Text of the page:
PRESERVING THE HERB HARVEST
At Kaaterskill Herb Exchange, our mission is to connect people to fresh medicinal herbs in season. You can truly feel the plants still vibrating with life from being so recently picked. While there are many preparations (tinctures, glycerites, hydrosols, fresh teas), that benefit from the plants being used in a fresh state, it is often desirable to dry your plants for winter use and preparations like infused oils, which keep for much longer if made from dried materials. Once you've picked up your KHE order, how do you go about drying your plants for lasting, high quality local medicine throughout the fall and winter? Here are the main tenets of successfully drying plants:
- Plants dry best in warm, dry, dark conditions. Think a warm closet, or a corner of a room that doesn't get much light and is away from a window. Anywhere that is low-humidity and gently warm with good air flow will work well. Well ventilated, pest-free attics are ideal!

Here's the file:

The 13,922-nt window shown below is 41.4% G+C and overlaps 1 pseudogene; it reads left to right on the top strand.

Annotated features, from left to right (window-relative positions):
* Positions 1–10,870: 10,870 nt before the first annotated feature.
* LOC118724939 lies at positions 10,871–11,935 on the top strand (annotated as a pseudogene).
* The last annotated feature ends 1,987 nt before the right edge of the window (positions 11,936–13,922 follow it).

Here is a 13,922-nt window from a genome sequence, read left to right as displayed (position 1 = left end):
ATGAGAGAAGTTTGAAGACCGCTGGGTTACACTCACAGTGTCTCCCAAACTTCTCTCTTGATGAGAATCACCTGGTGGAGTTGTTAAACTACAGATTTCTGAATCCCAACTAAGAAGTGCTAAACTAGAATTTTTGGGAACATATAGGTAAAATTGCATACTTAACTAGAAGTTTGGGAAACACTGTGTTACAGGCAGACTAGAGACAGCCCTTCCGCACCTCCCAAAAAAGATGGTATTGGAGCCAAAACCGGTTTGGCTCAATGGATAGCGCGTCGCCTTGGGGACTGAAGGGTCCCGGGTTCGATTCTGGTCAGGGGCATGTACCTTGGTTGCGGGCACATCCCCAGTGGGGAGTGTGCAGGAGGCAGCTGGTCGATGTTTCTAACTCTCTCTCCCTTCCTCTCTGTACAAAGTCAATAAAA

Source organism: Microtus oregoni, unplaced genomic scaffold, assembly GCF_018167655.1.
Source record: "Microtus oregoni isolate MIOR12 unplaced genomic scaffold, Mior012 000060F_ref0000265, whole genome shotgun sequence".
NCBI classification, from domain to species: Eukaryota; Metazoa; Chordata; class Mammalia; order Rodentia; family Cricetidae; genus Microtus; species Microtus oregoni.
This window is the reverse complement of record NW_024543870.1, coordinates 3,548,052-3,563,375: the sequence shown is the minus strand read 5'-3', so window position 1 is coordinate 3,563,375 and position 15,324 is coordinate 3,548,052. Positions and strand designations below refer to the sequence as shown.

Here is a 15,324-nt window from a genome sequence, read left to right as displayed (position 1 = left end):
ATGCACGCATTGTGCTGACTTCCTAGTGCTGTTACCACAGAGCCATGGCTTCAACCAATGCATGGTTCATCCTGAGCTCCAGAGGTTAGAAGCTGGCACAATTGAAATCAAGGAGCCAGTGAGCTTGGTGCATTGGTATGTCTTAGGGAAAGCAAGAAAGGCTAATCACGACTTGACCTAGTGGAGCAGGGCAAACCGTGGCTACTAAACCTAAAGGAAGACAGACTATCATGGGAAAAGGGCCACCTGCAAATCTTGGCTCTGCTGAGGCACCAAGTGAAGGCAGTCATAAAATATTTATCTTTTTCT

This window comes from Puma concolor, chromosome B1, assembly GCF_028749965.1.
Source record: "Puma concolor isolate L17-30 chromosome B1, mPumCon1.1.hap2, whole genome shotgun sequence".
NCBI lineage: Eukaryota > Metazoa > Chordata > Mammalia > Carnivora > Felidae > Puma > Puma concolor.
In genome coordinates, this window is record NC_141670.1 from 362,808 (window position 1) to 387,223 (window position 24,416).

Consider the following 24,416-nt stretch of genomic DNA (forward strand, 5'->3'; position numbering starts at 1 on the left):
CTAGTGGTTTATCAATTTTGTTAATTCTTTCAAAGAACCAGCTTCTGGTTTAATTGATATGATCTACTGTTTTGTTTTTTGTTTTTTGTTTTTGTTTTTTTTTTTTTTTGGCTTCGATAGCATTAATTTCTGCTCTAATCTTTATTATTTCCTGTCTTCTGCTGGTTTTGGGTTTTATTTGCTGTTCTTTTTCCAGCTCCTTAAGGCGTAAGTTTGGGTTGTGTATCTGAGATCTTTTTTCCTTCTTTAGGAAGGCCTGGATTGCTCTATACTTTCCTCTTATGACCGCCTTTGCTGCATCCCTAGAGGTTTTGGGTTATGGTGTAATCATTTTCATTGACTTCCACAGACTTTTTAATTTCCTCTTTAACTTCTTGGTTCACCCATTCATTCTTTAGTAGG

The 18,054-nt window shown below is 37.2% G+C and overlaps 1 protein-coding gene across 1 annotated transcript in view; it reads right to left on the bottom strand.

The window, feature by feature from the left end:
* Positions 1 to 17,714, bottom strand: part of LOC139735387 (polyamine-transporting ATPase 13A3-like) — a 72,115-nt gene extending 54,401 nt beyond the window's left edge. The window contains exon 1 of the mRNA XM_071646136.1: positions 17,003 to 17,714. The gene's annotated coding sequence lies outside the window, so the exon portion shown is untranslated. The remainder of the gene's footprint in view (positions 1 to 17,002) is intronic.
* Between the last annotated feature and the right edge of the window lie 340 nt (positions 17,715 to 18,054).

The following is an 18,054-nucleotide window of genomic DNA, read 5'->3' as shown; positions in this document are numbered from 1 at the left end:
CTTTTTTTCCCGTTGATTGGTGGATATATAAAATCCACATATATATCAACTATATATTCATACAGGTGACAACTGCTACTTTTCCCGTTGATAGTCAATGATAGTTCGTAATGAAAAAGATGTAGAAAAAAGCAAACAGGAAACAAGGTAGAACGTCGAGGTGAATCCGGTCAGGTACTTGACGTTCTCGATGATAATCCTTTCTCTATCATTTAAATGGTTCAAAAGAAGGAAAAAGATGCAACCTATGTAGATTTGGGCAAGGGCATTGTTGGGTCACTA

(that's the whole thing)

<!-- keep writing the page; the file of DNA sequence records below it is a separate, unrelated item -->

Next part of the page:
- Depending on your climate and what you're trying to dry, drying can take from a few days to a few weeks- checking for when they are 'crispy' each day is important.
- Aromatic leaves are more sensitive to high temperatures than heavy roots, and must be dried carefully to preserve their essential oils. Check daily and when they feel 'crispy' while still retaining strong smell and vibrant color, they are ready to store.
- Roots should always be finely chopped before laying out to dry. This ensures even moisture removal and reduces the risk of mold growing. Roots can tolerate slightly warmer drying temps than leaves and can be placed in a warmer, brighter spot to enhance speed of drying.
Example PLant drying set-ups:
- Repurpose your clothes drying rack and hang small bundles of herbs from it-- not too many herbs per bundle or they won't dry evenly and you risk mildew growth!
- Spread out a sheet on a table in a dry, dark room and place herbs in a single layer, turning every few days
- Run a line along a wall in your house and hang small bundles from it
- Use a pop-up drying rack, pictured above and available from Amazon
- build a mini layered-screen drying rack like the one above
- Hang your herbs in an attic or barn (just make sure they are safe from birds and rodents!)